Tuesday, March 08, 2005

Big Power, Meet the Skeptics;
What Biology Can Teach Politicians

The Committee for the Scientific Investigation of Claims of the Paranormal -- CSICOP -- publishes the Skeptical Inquirer magazine.  In January, they published an article about the electrical power industry.  Although this is not their usual bailiwick, it is a valid topic: the authors present a skeptical look at some of the fundamental assumptions made by the Industry, and present a credible case for skepticism. 


Critical Thinking About Energy
The Case for Decentralized Generation of Electricity

Highly centralized generation of electrical power is a paradigm that has outlived its usefulness. Decentralized generation could save $5 trillion in capital investment, reduce power costs by 40 percent, reduce vulnerabilities, and cut greenhouse gas emissions in half.

Thomas R. Casten and Brennan Downes

[...]Eventually a huge grid was developed and the power industry built all-new generation in remote areas, far from users. All plants were specially designed and built on site, creating economies of scale. It cost less per unit of generation to build large plants than to build smaller plants. These conditions prevailed from 1910 through 1960, and everyone in the power industry and government came to assume that remote, central generation was optimal, that it would deliver power at the lowest cost versus other alternatives. [...]
The authors go into detail about the technical, political, and regulatory factors that have led to, and that maintain, the obsolete paradigm of central production of electrical power.  They build a case for changing the regulations that govern the power industry, arguing that a shift to distributed generation could lower costs, increase efficiency, and decrease pollution:
Full reliance on DG [decentralized generation] for expected U.S. load growth would avoid $326 billion in capital by 2020, reduce incremental power costs by $53 billion, NOx by 58 percent, and SO2 by 94 percent. Full DG lowers carbon dioxide emissions by 49 percent versus total reliance on new central generation.
The authors go on to argue that deregulation would lead to improvements in these areas, in part by promoting the use of distributed power generation. 

Putting on my Perpetual Sophomore hat, I have only two things to add.  For one, I am in favor of distributed power generation.  One reason for this is something they did not consider.  Decentralized production is more resilient to terrorist attacks and natural disasters.  Therefore, a move away from centralized production would improve national security.  And it would do so without compromising civil rights. 

Second, I am doubtful that deregulation would work.  Deregulation is what brought us the Enron scandal.  The problem with deregulation is, in some ways, analogous to the problem with Communism. 

At first, this seems paradoxical: Communism is the extreme form of regulation; it is the opposite of deregulation.  So, what is the similarity?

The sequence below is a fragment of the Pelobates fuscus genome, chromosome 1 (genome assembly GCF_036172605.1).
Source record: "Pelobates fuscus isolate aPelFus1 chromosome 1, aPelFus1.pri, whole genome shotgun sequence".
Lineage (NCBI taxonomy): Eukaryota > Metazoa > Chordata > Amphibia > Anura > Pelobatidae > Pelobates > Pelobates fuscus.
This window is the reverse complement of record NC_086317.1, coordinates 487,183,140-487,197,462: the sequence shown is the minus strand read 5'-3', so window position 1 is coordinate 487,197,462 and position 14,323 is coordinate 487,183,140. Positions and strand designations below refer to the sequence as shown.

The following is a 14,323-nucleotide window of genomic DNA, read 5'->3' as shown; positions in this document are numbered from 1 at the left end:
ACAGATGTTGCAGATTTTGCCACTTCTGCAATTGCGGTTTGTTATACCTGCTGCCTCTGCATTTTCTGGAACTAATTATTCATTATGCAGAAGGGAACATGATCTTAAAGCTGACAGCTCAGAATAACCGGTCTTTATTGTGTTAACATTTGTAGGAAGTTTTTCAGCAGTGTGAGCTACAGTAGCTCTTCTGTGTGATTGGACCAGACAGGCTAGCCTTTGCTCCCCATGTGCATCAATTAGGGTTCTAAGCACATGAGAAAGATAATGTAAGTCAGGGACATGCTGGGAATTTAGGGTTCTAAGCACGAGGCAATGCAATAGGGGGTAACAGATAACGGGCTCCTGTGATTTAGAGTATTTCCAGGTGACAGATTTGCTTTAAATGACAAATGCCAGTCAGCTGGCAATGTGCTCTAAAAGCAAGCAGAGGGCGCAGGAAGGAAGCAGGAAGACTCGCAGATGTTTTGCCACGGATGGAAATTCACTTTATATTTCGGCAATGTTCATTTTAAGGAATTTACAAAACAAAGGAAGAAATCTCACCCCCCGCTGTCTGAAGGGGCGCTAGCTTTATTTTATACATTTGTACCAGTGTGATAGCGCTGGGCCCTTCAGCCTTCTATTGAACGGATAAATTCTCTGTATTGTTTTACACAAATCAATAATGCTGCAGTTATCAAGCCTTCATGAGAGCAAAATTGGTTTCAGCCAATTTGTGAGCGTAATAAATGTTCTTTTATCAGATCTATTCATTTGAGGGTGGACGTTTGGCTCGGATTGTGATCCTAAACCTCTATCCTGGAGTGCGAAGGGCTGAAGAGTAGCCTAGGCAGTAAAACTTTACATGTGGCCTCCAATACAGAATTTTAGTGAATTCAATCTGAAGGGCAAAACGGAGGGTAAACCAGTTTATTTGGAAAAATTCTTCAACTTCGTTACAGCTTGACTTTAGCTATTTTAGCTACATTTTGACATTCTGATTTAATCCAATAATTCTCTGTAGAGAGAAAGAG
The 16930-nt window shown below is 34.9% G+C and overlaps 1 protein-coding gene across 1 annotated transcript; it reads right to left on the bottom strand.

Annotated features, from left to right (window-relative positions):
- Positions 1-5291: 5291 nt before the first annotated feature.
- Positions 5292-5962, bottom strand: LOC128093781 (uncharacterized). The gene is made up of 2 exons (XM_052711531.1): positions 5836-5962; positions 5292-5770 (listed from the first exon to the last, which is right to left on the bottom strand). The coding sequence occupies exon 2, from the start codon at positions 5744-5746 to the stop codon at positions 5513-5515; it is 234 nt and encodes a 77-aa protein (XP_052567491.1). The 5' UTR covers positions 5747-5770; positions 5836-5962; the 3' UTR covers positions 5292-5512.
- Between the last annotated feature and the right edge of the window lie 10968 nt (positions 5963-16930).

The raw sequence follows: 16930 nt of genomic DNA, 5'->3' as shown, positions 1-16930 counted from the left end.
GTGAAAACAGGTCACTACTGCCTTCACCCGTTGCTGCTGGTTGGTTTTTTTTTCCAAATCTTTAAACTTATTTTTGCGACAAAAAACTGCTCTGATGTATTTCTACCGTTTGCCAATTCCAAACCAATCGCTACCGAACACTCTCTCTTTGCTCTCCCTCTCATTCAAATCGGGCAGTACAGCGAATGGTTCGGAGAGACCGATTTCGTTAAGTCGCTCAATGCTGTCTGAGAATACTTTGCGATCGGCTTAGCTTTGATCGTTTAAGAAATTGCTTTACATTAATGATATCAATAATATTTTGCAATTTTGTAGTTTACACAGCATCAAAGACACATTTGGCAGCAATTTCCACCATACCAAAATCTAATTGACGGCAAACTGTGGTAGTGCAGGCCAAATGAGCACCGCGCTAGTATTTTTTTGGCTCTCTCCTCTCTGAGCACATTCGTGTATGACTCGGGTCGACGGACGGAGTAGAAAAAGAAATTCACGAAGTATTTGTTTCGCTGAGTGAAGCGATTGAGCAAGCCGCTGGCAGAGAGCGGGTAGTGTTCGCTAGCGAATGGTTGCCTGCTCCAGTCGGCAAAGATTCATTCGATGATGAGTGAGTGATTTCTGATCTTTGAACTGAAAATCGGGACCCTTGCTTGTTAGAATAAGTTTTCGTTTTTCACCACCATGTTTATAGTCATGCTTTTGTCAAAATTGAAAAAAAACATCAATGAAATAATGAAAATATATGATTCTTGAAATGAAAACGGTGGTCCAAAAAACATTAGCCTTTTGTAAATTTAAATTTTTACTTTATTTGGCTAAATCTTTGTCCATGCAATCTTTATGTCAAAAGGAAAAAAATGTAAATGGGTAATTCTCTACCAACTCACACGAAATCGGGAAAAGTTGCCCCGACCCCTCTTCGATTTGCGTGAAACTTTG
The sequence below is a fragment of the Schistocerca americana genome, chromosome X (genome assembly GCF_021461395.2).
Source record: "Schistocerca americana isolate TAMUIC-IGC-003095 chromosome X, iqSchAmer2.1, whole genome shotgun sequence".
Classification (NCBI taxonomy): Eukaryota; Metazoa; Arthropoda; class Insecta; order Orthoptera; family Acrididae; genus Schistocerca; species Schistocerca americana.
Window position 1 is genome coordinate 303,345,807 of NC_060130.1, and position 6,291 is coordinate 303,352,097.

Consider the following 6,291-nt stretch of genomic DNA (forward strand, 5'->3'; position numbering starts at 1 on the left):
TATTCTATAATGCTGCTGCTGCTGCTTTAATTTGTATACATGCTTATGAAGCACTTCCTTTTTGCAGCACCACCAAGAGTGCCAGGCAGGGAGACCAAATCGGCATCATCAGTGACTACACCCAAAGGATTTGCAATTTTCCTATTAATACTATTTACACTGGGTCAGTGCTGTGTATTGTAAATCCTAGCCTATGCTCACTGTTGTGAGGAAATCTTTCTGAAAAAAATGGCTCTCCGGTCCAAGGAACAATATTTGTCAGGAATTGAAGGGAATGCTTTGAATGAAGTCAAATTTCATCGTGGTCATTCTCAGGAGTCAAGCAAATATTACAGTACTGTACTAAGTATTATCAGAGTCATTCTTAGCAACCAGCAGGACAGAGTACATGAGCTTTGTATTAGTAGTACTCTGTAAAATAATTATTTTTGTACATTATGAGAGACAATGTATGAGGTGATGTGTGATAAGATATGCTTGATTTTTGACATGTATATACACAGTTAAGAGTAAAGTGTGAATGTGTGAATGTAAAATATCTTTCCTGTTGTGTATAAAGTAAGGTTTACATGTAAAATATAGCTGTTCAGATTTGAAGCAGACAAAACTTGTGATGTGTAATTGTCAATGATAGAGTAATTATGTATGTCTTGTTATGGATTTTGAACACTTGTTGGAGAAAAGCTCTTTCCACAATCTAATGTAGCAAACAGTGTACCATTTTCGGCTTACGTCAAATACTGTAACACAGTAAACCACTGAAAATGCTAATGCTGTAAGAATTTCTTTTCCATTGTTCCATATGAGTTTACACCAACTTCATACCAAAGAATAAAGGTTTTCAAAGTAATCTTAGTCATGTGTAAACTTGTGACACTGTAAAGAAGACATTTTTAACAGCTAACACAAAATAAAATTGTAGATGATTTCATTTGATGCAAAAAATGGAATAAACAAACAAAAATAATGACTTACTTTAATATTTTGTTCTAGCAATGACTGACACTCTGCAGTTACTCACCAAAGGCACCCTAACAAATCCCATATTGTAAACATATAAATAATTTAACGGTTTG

The central notion of Communism is that you take from people according to their ability, and give to them according to their needs.  Sounds good, except for one thing: it is impossible to accomplish.  People always find a way to distort and corrupt the process. 

I would argue that the same is true for deregulation.  I suppose that in a perfectly deregulated system, industries would always seek the most efficient solutions.  But how likely is that, in actual practice?  Not very.  It assumes that "industries" will act in accordance with the best interest of the industry.  But industries do not think or act; individual people do.  And those individuals will do what is in their best interest.  That is not necessarily the same as the interest of the industry as a whole.  People always find a way to distort and corrupt the process. 

The fact is, all systems that include life will have parasites.  It doesn't matter whether the system is capitalist or socialist, or some mix of the two. 

The only solution is to accept that parasites exist, and understand that they will feed upon you if they have the chance.  Then, you design a system that functions despite the parasites.  The system has to be able to evolve, in response to the changing tactics of the parasites.  A system that is bound to one ideology or another does not have the capacity to adapt; therefore, it always will be vulnerable to parasites. 

Choosing one ideology -- right wing, left wing, west wing, whatever -- and sticking to it, no matter what, is a strategy that is guaranteed to fail.  It is like going to war with a strategy that is known to the enemy, and sticking to that strategy, even while the enemy changes theirs. 

Thus, I agree with the engineering types who wrote the article: distributed power production is a good idea.  I also disagree with them: deregulation is not going to work.  It would work if, and only if, everyone played by the rules. 

That will never happen.

Instead, we have to come up with an adaptable set of rules.  When the parasites figure out how to take advantage of the strategy, you put them in jail and change the strategy.  The absolute worst thing you can do is to keep going back to the same strategy, out of some sort of ideological compulsion. 

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